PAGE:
Dutch desire for the good life risks collapsing Euro project

Apr 24, 2012
Neil Clark

Euro might survive the exit of Greece or Italy, but the exit of 'the model Europeans' could prove fatal

Getty Images

SUPPORTERS of the Euro could, up to yesterday, have claimed that the problems of countries in the Eurozone had been overstated, and that the only places where there had been significant political fall-out were Greece and Italy, whose economies weren't too strong in the first place. 

But yesterday's events in The Netherlands have blown that argument right out of the water. For the first time, the government of a prosperous northern Europe country - one which has been held up by EU enthusiasts as a model of how things should be done - has collapsed on account of the continuing Euro crisis.

Prime Minister Mark Rutte, who led a conservative/liberal coalition, was forced to hand in his resignation to Queen Beatrix after Geert Wilders, the controversial leader of the anti-immigration, anti-EU Freedom Party (PVV), refused to support a tough new austerity programme intended to meet The Netherlands' obligations to reduce its budget deficit to below three per cent of GDP, as stipulated by the EU's fiscal pact.

The failure to get his programme through is a huge embarrassment to Rutte, a key ally of Germany's Angela Merkel, and one of the strongest advocates of the fiscal pact. Looking at the bigger picture, it's hard to overstate what a major setback to the long-term future of the Euro the fall of Rutte and his government represents.

This is not a country on the fringes of the European project like Slovenia or Slovakia - whose governments also fell over austerity packages last year - but one of the continent's biggest economies and a nation that's been at the centre of the moves towards greater European integration for decades.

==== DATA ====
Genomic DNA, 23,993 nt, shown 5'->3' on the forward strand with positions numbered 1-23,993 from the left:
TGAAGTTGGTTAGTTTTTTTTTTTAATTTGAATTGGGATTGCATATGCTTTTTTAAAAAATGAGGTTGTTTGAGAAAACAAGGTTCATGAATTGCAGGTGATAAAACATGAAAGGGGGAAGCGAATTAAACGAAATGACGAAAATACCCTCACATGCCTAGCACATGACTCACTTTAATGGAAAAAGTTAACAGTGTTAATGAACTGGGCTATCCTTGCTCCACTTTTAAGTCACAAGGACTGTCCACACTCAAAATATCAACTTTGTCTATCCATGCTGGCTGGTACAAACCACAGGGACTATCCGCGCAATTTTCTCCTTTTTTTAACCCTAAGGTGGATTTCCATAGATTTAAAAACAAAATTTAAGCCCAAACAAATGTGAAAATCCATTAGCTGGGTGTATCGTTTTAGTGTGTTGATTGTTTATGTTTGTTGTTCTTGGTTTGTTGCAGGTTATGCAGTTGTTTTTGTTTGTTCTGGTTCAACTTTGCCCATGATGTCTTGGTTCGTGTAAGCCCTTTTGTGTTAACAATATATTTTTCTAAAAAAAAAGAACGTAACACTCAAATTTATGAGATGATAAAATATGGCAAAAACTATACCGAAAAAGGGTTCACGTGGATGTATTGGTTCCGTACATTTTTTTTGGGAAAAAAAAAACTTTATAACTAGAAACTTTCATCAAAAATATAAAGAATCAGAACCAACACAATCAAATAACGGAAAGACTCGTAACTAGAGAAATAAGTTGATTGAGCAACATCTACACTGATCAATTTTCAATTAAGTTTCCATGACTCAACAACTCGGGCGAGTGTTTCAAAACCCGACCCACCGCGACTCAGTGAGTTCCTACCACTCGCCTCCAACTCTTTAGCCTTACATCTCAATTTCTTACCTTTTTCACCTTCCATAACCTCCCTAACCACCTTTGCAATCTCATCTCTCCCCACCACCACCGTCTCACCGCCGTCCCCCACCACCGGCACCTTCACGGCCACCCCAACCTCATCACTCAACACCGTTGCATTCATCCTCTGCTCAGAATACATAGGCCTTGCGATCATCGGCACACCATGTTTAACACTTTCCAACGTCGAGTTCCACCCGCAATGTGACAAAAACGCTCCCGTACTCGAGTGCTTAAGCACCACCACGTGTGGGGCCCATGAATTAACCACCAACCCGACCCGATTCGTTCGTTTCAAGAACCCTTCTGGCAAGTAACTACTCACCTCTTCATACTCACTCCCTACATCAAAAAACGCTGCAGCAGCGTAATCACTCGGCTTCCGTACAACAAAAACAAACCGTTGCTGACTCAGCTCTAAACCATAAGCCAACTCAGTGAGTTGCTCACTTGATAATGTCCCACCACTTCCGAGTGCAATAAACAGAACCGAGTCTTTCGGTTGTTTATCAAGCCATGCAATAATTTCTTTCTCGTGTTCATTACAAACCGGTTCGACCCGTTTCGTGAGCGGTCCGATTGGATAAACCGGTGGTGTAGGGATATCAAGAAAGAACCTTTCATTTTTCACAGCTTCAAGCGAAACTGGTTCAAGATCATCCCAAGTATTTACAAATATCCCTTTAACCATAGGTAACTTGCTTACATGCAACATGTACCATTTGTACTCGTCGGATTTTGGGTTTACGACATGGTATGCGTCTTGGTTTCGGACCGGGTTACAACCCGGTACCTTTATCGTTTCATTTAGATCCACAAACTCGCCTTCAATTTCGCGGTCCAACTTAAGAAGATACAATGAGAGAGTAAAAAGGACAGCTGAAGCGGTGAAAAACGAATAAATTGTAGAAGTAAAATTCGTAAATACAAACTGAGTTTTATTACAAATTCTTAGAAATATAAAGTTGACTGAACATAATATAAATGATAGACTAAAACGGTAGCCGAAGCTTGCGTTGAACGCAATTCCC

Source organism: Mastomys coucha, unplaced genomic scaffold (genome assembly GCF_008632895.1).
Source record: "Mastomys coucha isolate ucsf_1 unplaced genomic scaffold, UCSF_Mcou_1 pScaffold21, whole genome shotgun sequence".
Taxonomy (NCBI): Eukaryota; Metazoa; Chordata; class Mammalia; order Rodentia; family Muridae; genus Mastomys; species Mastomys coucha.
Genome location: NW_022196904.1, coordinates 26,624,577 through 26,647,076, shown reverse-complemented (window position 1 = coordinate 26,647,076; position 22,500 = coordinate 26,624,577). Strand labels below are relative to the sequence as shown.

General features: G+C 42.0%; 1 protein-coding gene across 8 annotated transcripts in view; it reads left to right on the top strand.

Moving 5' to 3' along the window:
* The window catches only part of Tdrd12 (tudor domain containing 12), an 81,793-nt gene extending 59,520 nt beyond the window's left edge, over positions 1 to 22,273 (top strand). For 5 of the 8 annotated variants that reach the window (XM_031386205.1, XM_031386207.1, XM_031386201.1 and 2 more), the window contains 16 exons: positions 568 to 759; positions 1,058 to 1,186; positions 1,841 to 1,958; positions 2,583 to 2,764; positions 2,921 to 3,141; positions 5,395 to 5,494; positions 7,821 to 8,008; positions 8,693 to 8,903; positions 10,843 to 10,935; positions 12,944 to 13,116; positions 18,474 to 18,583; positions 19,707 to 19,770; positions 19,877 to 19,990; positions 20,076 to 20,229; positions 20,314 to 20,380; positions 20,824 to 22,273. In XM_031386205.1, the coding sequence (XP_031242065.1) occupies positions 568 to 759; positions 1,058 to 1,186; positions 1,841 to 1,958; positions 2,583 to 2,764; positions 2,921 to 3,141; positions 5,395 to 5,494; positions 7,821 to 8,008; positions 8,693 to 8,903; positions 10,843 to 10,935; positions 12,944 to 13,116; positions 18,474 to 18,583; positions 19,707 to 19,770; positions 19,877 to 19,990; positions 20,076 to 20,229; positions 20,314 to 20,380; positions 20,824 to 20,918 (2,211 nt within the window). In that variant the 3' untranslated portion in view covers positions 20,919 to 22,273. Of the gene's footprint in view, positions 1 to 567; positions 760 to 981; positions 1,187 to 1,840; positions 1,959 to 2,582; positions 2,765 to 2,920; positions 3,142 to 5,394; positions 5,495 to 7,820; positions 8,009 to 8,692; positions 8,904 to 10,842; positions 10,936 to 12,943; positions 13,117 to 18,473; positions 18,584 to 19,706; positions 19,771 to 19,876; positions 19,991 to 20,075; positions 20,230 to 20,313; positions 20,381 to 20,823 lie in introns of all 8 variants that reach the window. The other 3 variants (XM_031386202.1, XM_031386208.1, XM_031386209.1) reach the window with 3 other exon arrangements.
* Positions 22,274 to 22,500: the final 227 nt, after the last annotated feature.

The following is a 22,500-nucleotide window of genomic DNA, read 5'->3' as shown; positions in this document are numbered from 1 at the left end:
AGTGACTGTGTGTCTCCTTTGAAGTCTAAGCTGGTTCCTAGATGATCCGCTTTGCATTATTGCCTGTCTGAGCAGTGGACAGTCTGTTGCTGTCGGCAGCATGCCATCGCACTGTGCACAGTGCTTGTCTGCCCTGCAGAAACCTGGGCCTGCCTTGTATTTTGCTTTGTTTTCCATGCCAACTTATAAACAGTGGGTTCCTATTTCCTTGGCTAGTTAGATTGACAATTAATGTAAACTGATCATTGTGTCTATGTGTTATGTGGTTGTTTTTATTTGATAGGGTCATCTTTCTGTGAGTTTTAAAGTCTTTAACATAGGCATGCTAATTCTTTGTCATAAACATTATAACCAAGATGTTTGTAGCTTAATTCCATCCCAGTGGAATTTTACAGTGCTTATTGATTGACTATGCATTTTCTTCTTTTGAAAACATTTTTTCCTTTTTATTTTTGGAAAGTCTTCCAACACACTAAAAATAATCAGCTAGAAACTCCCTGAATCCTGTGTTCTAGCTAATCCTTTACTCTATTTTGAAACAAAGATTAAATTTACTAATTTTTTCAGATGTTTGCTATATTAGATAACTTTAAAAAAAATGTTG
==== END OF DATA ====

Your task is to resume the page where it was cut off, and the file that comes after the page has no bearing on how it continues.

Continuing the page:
The Netherlands was a founder member of the EEC - the forerunner to the EU, established in 1957. It was a founder member of the Euro in 2002. And it was, of course, in a Dutch town, Maastricht, that the famous treaty which paved the way for the introduction of the Euro was signed in 1992.

But if they have, up to now, been enthusiastic Europeans, the cheerful, laid-back Dutch - rated the fourth happiest people in the world in the 2012 UN 'World Happiness Report' - are keen on the good life, too.

The key to understanding the Dutch psyche is gezelligheid. It translates roughly as cosy, agreeable, relaxing – a culture of comfort and togetherness. The Dutch love gezelligheid. Sipping a glass of advocaat in an Amsterdam bar is gezellig. So, too, is going for a picnic in the park on a summer's day with your best friends.

But a 15 billion package of government spending cuts is most certainly not gezellig and would directly threaten the comfortable standard of living to which the Dutch have grown accustomed.

Rutte's proposed austerity programme would, among other measures, have introduced a €9 fee for every medical prescription, an across-the-board salary and benefit freeze, an end to student grants and the bringing forward by five years (to 2015) of the raising of the retirement age to 66.